Friday, March 31, 2006

Things to Think About

There's always something to think about.

The other night, Sprout and I decided to party by going to Burger King for supper - and we ended up in line behind the family who took our kitties! It was a great chance to check on how everyone was doing over there, and the kitties are coming along famously. That put my heart at rest, because I was worrying a lot about poor Joe hiding in the basement for the rest of his little furry life.

So, the minute that was off my mind (although I still miss the furballs), Jim gives me the latest news. The rich people who have kids at our daycare want to pay our daycare lady, Suz, more money to get her to come out to their mansion daily and be their private nanny. I don't think she's going to go for it, because it would mean leaving the house at 7:30 a.m. every day, and either making her own kids change schools again to travel with her or leaving them to fend for themselves before and after school at home. But, as she said, "If they offer me $75,000 a year, I'd have to think about it." The rest of us middle-class parents are waiting with bated breath to see what happens. Do we all have to find new places for our sprouts to adjust to? I'm hoping not. We live a block from Suz's house - I'd miss the easy walk and the neighbourly feel of the whole thing. Not to mention the good care that Sprout gets there.

There's always something.

The Legacy of Puke Boy

I, myself, am just back now from two days of puking. It was fun.

I'm on the mend, and can sit upright now (my puke muscles were rather sore yesterday). Don't you just love getting all the bugs that your children get.

Friday, March 24, 2006

Puke Boy

Sprout has been recreationally puking since 9:00 p.m. last night, although he's now on the mend.

What do I mean by 'recreationally puking'? He's got no fever, he doesn't seem to feel miserable, he has no other problems. He just wakes up or sits up occasionally and vomits. When I say, "You poor thing, you're sick," he'll respond perkily, "I'm feeling better now, Mommy!"

Three times he chucked from straight out of a deep sleep. Lucky for me I bought six bedsheets for his bed when I was trying to night-potty-train him. This morning, I put a blanket down on the couch and then sat him in the middle of it. I was half-way through my instructions - "Here is your bucket. If you have to puke, puke in the bucket, okay?" - and he was staring, so I THOUGHT he was listening to me - ha ha - when he leaned AROUND the bucket and yakked right on the blanket. Thanks Sprout. Thanks lots.

He stayed home with Jim all day today while I work, and things have been improving. Or improving for Sprout anyway.

(I think Sprout's on the mend and Jim's getting the flu next.)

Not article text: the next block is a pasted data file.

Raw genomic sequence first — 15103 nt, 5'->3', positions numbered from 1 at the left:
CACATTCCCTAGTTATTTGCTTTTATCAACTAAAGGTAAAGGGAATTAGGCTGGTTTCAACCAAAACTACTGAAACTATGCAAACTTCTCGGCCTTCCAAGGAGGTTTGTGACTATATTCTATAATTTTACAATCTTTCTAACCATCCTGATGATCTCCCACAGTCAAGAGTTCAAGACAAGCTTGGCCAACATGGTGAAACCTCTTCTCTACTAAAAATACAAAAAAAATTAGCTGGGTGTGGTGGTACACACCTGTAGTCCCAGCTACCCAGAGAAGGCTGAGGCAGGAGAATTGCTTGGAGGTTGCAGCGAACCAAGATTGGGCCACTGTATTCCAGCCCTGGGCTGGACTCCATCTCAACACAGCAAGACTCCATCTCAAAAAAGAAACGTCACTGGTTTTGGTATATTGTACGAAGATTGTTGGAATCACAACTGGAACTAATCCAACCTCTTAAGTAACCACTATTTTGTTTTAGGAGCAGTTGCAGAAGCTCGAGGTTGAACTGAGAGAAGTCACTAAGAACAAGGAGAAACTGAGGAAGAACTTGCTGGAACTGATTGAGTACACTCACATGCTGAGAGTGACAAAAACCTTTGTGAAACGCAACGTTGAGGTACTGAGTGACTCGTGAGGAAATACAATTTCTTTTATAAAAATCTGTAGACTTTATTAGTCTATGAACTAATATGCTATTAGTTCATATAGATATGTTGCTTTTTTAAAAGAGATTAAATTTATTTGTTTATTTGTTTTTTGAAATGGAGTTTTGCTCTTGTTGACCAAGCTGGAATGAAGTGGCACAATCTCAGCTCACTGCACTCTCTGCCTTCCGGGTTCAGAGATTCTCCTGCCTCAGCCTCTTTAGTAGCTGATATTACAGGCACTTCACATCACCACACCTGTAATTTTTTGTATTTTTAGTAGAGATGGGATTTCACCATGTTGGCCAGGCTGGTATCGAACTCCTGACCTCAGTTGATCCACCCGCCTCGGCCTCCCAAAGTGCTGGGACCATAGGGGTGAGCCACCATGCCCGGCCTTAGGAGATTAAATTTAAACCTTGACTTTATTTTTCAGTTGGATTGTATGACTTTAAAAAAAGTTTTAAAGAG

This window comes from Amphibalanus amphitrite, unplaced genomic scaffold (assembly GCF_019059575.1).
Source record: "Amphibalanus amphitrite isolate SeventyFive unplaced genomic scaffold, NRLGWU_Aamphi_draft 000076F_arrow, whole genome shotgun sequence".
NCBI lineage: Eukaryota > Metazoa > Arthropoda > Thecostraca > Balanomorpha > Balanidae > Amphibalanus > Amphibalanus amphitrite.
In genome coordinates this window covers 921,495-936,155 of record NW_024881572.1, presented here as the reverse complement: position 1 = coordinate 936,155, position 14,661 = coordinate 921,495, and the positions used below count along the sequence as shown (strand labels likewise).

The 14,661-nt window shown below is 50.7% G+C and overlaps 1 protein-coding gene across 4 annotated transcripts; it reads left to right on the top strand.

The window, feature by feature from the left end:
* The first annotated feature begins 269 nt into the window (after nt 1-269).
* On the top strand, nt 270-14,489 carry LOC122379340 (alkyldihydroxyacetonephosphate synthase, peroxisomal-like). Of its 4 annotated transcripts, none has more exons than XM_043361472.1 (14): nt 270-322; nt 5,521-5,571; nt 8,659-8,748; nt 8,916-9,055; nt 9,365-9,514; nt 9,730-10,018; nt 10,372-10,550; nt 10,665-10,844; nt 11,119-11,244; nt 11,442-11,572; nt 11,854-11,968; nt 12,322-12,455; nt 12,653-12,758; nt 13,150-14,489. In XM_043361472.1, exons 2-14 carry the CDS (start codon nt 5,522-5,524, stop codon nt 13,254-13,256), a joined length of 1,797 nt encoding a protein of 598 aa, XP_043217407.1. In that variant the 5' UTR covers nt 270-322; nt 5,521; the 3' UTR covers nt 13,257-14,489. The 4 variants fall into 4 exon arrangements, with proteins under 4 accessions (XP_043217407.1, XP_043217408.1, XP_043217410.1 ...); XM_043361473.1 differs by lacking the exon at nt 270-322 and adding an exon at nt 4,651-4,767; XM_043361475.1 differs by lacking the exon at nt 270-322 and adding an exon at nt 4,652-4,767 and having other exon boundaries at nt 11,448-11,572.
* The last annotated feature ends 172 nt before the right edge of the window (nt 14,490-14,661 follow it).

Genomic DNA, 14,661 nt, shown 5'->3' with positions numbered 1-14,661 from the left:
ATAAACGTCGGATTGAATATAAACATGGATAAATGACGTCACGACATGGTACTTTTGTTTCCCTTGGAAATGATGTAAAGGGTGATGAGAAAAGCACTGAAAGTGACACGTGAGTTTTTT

(And I have a date with a gaggle of librarians at the pub, so I can't go home and take care of them.)

Monday, March 20, 2006

A Thousand Stories

Today, I was driving the long drive to my chiropractor's office, and I started wondering if the 'raw bacon bookmark' really happened or not.

Three times in the ten years that I've worked at the Library, I've heard the story about the library book that was returned with raw bacon in it used as a bookmark.

I have personally removed hundreds of ersatz bookmarks from library books. Most are torn scraps of paper. Some are school photos of children, or pamphlets, or ribbons, or twist ties. When I worked at the library at a small Catholic college, a significant proportion of the bookmarks there were prayer cards or pope/bishop collector cards. This isn't a bookmark story - to digress for a moment - but one book came back at that same library once with bullet holes right through it (a book on capital punishment, no less).

So paper, twist ties, post-its, strings - but raw bacon? What do you think, is it true? What is the best thing you have ever found in a book?

Saturday, March 18, 2006

Hair Suit

I have always loved that the word 'hirsute' sounds kinda like 'hair suit'.

I am not a very hairy person, but I sure do hate shaving. In a seeming departure from my status as a sensible, make-up free, crunch granola individual, I have just embarked on a foray into the world of permanent laser hair removal.

And it's fascinating.

My friend got her moustache zapped, her bikini area done, and permanently divided her eyebrow(s) into two units, recently. When she told me about it, I was intrigued. I'm not the sort of person that goes in for cosmetic adjustments, usually, but if I never had to shave parts of my body ever again?? "Tell me more!"

I stopped at the clinic the other day and got the verbal spiel and the price list. Yesterday, I went for my first treatment.

Before your first treatment, you sit in a room with other new clients and the 'doctor' (a real doctor?). The doctor was a very nice woman who told us about the realities of what we can expect from the treatment ("If you need a number to cling to," she said, "six treatments will get rid of 90% of the hair in an area."), government regulations on the process and on the laser equipment, and information about the success rate for different skin types. While I listened - and without seeming to stare - I spent my time trying to figure out if she had done hair removal on her arms or not; they looked unusually smooth to me.